AUSTIN, Texas — It seems harmless.
A frustrated kid turns to social media to vent to their friends about their parents, but someone else steps in to comfort them. Someone who has much more sinister motives and who encourages them to leave home.
That's all it takes for a child to fall victim to sex trafficking.
Allison Franklin is a sex trafficking survivor.
"I started running away at age 11 or 12,” Franklin said.
After suffering years of child abuse, a man pretended to care about her, posed as someone who wanted to be her boyfriend and lured her away from home.
"When I ran, it was empowering to me because all my choices had been taken by my abuser,” Franklin said.
Within hours, he and other predators turned her into a modern-day slave.
"I never asked to be beaten and broken into slavery,” Franklin said.
Local law enforcement said these cases are extremely difficult.
A sergeant with the Austin Police Department said they get calls all the time about kids who have run away. While not all of them are victims of trafficking, he said every sex trafficking victim they've ever recovered was a runaway.
“Obviously, with this day and age, with social media and the internet, that’s where many exploiters and traffickers are able to identify vulnerable youth. They are so skilled on being able to pick up on who’s vulnerable,” Kari Hamilton said.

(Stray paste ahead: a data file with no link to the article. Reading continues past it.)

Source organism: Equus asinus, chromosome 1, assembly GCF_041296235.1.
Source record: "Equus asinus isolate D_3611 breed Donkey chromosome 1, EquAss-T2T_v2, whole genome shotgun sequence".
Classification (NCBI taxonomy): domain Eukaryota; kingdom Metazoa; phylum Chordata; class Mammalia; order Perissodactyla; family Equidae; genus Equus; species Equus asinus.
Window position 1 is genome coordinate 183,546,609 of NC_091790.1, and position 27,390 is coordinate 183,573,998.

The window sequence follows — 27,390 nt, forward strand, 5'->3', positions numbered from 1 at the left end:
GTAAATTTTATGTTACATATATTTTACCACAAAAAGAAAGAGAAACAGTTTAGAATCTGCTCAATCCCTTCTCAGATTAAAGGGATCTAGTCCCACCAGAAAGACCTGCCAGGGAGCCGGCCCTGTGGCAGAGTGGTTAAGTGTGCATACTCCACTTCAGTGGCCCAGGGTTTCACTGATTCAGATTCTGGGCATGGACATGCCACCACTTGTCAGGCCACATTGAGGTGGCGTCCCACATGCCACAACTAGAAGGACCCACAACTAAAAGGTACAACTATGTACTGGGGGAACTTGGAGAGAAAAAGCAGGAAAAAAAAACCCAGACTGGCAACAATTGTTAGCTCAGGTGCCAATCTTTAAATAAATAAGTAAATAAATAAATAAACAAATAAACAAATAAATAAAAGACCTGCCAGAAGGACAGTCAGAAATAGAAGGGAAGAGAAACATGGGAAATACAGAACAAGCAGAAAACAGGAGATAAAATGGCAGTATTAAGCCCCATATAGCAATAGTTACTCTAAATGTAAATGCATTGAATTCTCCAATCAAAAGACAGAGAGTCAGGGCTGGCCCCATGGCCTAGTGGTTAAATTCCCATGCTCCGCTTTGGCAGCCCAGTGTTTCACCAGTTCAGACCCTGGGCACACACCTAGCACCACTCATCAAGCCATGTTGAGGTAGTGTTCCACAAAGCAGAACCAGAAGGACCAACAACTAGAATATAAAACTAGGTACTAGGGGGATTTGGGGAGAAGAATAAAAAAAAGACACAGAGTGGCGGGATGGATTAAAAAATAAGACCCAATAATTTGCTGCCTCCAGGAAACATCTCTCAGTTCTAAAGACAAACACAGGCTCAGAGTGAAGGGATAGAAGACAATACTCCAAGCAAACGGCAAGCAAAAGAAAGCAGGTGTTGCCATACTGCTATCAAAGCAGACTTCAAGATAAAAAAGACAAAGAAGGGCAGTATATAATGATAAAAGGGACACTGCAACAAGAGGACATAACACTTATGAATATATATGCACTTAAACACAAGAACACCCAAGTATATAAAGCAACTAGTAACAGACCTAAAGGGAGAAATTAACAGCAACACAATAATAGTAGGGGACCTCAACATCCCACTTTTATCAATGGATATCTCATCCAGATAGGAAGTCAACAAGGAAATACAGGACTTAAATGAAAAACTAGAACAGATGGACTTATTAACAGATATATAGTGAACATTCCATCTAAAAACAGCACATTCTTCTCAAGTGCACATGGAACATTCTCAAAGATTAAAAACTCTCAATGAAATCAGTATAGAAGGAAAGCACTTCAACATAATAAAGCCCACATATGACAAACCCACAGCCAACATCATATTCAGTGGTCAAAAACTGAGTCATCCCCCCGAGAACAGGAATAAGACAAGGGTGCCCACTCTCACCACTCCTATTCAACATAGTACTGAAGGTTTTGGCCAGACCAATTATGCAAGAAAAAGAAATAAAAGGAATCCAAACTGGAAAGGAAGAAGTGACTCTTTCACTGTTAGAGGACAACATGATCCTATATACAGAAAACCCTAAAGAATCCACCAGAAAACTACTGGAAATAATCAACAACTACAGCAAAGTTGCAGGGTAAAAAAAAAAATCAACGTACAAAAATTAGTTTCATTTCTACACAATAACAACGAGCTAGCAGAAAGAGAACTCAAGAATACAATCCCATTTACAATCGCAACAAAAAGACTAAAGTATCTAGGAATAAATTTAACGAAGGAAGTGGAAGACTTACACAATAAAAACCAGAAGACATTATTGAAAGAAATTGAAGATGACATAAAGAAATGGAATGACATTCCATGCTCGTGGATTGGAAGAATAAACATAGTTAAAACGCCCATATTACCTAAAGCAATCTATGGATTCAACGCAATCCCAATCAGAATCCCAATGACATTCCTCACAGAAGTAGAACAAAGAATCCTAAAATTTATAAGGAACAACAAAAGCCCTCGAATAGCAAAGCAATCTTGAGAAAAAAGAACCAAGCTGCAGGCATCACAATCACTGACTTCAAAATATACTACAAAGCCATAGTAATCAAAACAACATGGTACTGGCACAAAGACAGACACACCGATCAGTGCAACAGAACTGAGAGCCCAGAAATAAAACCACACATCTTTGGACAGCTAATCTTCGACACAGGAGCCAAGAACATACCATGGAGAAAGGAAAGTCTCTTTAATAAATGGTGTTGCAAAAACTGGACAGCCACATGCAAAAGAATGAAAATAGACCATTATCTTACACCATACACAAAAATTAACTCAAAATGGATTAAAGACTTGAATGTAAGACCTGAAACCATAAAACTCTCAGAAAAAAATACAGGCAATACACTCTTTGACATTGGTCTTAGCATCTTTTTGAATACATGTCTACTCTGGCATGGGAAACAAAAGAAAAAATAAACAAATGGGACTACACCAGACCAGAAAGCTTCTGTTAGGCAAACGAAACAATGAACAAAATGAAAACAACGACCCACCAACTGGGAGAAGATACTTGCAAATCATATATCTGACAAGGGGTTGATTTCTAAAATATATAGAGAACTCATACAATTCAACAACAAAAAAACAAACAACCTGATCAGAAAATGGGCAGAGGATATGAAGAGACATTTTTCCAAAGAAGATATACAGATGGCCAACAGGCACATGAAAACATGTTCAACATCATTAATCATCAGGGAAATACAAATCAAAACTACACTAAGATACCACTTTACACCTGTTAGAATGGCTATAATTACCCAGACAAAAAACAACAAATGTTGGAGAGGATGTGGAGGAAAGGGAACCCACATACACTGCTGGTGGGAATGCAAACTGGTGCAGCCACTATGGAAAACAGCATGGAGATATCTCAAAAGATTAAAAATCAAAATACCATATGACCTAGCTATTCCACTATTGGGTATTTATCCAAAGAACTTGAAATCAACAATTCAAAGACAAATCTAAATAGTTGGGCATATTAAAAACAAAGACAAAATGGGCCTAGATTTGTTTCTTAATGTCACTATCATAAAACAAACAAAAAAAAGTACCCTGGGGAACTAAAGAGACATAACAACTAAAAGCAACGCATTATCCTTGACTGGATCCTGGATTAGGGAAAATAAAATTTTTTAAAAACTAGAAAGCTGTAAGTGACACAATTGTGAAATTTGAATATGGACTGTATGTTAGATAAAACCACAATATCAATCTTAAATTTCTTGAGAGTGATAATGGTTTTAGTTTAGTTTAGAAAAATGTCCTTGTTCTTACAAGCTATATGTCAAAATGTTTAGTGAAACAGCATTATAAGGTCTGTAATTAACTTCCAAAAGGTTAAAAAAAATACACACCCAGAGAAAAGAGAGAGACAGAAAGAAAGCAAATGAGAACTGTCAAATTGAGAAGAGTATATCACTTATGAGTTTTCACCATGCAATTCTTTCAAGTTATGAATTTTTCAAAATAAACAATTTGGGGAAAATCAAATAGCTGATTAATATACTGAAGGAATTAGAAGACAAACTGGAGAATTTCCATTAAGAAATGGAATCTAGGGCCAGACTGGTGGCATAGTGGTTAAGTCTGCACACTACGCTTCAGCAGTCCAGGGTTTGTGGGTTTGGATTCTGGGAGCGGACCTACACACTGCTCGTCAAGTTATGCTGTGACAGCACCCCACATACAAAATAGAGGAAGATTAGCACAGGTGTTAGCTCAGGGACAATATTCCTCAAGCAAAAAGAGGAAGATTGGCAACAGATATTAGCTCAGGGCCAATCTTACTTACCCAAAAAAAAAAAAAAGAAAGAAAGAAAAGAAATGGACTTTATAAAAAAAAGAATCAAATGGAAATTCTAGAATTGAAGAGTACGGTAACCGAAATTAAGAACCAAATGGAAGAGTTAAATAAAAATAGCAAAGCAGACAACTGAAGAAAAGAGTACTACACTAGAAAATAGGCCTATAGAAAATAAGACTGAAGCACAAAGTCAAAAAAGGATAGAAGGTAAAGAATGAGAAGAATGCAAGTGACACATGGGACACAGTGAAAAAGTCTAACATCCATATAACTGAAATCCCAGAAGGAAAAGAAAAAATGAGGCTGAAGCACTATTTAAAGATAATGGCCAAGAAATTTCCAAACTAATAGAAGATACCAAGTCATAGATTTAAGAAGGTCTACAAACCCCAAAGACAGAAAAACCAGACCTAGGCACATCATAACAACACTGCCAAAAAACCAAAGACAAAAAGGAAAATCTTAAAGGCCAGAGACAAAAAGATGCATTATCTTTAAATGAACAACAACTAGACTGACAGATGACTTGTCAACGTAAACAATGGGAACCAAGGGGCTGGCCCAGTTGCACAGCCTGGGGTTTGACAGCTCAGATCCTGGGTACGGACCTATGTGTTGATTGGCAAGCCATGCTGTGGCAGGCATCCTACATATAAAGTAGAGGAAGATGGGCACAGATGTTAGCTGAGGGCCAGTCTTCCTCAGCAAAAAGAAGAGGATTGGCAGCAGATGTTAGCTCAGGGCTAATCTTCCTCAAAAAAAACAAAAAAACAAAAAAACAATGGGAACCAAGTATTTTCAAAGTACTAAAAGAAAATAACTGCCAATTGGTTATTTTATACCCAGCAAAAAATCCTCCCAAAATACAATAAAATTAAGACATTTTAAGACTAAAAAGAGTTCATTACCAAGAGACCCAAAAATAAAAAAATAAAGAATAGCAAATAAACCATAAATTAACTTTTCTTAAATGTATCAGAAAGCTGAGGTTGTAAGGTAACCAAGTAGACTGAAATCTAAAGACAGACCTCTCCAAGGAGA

Hamilton works with the SAFE Cares program, which solely aims to help victims of sex trafficking.
“Anecdotally, we’ve heard through survivors that they needed something specifically designed for them,” Hamilton said.
The Justice Department estimates that a pimp will approach one-third of teenagers on the street within 48 hours.
“It’s scary when youth are on the streets at night,” Hamilton said.
And she said the problem may not be what you “think” trafficking looks like.
“It happens peer-to-peer. Very often it’s the same age, and from the outside, it looks okay,” Hamilton said.
“I think about individuals looking for love in all the wrong places. So, I know that I’ve mentored young women that come from a very affluent family, had everything they ever wanted, but their parents are just so busy,” Franklin said. “You have a kid that’s fighting with their parents and they post online, 'I hate my mom,' you know, and all those things. What they don’t realize is there’s another predator on the other side of that. 'Really, what’s wrong? Talk to me.'”
Police said it's important for parents to get involved by monitoring kids' phone, social media and online gaming.
According to Hamilton, they've served 180 survivors in the program's first year.
"In both of these rooms, we're hoping to have pull-out couches in those situations where individuals might be coming in the middle of the night,” Hamilton said, as she showed KVUE around their new drop-in center.
They're now planning to open the new location next month, with expanded hours to hopefully help more victims.
"They've had so much control taken away from them, so we're trying to give them pieces back, where they can have some ownership over what does the recovery look like,” Hamilton said.
Franklin now mentors other survivors and kids who are at risk.
"It's so incredibly easy for a predator to just walk in, say, 'Yes, I love you, I will take care of you, you're safe,' and exploit you for those vulnerabilities,” Franklin said.